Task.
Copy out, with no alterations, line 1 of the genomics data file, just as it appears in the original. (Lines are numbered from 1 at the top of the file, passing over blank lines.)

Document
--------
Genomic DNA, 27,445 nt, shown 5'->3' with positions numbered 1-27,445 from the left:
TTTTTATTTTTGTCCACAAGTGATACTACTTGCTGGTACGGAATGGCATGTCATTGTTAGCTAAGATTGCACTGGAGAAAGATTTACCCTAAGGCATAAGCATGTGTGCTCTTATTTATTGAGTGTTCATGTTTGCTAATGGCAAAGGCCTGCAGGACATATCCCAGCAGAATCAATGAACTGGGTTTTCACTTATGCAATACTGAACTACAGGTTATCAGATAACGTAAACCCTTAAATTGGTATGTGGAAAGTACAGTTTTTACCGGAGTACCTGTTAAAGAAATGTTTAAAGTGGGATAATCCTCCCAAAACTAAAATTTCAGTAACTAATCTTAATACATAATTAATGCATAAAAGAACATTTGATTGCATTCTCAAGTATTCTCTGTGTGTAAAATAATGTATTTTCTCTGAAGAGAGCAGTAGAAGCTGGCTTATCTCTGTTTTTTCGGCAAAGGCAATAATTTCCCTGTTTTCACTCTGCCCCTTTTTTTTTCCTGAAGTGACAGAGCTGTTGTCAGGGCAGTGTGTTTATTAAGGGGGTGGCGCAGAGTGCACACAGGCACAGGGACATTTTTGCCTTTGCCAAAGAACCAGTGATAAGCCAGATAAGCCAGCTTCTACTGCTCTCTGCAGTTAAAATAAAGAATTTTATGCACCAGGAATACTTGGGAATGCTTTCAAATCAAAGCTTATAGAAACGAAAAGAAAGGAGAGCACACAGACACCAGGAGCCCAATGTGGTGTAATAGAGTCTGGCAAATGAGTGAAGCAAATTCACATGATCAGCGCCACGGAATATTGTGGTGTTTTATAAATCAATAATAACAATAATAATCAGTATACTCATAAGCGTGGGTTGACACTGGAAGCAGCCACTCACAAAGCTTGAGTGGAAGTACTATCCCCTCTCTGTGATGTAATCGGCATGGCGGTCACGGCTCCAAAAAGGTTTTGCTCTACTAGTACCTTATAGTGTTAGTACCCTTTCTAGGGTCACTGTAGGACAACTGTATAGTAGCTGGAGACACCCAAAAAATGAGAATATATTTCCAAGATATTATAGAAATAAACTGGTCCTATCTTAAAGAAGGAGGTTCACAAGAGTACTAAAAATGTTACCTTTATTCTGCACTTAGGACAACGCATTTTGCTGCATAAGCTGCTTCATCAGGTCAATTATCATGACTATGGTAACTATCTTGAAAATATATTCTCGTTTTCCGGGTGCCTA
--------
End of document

Genomic DNA, 27,445 nt, shown 5'->3' with positions numbered 1-27,445 from the left: